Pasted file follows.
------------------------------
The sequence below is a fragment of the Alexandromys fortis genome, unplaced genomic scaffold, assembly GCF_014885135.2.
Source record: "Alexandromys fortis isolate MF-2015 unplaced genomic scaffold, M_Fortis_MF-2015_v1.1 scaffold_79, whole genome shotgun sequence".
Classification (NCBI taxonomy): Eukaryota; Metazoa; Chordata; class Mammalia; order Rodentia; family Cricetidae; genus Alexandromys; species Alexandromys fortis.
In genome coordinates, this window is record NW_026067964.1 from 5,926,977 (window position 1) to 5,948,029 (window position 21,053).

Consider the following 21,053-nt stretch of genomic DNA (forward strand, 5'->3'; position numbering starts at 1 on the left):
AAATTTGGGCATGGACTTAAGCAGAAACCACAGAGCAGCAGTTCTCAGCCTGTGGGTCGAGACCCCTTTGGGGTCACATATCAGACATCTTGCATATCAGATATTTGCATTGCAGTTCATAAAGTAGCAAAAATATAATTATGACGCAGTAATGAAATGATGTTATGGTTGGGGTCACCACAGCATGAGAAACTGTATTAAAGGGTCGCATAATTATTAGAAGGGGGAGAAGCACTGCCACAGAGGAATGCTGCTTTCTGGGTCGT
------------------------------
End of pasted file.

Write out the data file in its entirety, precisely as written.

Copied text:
The sequence below is a fragment of the Alexandromys fortis genome, unplaced genomic scaffold, assembly GCF_014885135.2.
Source record: "Alexandromys fortis isolate MF-2015 unplaced genomic scaffold, M_Fortis_MF-2015_v1.1 scaffold_79, whole genome shotgun sequence".
Classification (NCBI taxonomy): Eukaryota; Metazoa; Chordata; class Mammalia; order Rodentia; family Cricetidae; genus Alexandromys; species Alexandromys fortis.
In genome coordinates, this window is record NW_026067964.1 from 5,926,977 (window position 1) to 5,948,029 (window position 21,053).

Consider the following 21,053-nt stretch of genomic DNA (forward strand, 5'->3'; position numbering starts at 1 on the left):
AAATTTGGGCATGGACTTAAGCAGAAACCACAGAGCAGCAGTTCTCAGCCTGTGGGTCGAGACCCCTTTGGGGTCACATATCAGACATCTTGCATATCAGATATTTGCATTGCAGTTCATAAAGTAGCAAAAATATAATTATGACGCAGTAATGAAATGATGTTATGGTTGGGGTCACCACAGCATGAGAAACTGTATTAAAGGGTCGCATAATTATTAGAAGGGGGAGAAGCACTGCCACAGAGGAATGCTGCTTTCTGGGTCGT